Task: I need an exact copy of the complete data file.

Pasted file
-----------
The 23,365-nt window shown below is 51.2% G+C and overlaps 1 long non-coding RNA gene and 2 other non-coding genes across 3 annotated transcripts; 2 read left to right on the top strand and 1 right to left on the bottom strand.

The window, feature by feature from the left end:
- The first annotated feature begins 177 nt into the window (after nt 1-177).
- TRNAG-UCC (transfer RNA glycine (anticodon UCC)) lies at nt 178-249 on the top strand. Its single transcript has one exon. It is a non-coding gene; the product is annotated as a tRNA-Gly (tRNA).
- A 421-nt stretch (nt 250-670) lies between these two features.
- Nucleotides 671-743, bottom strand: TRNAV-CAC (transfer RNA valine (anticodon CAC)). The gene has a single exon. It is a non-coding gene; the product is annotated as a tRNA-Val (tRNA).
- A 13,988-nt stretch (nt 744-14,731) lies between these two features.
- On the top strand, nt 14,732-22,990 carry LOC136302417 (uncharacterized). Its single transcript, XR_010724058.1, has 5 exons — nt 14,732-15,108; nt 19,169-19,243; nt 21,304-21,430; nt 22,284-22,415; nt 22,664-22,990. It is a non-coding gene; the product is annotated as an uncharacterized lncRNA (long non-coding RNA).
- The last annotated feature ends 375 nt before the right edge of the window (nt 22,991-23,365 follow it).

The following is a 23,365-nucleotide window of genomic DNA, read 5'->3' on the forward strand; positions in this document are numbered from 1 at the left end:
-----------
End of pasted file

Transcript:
The 23,365-nt window shown below is 51.2% G+C and overlaps 1 long non-coding RNA gene and 2 other non-coding genes across 3 annotated transcripts; 2 read left to right on the top strand and 1 right to left on the bottom strand.

The window, feature by feature from the left end:
- The first annotated feature begins 177 nt into the window (after nt 1-177).
- TRNAG-UCC (transfer RNA glycine (anticodon UCC)) lies at nt 178-249 on the top strand. Its single transcript has one exon. It is a non-coding gene; the product is annotated as a tRNA-Gly (tRNA).
- A 421-nt stretch (nt 250-670) lies between these two features.
- Nucleotides 671-743, bottom strand: TRNAV-CAC (transfer RNA valine (anticodon CAC)). The gene has a single exon. It is a non-coding gene; the product is annotated as a tRNA-Val (tRNA).
- A 13,988-nt stretch (nt 744-14,731) lies between these two features.
- On the top strand, nt 14,732-22,990 carry LOC136302417 (uncharacterized). Its single transcript, XR_010724058.1, has 5 exons — nt 14,732-15,108; nt 19,169-19,243; nt 21,304-21,430; nt 22,284-22,415; nt 22,664-22,990. It is a non-coding gene; the product is annotated as an uncharacterized lncRNA (long non-coding RNA).
- The last annotated feature ends 375 nt before the right edge of the window (nt 22,991-23,365 follow it).

The following is a 23,365-nucleotide window of genomic DNA, read 5'->3' on the forward strand; positions in this document are numbered from 1 at the left end: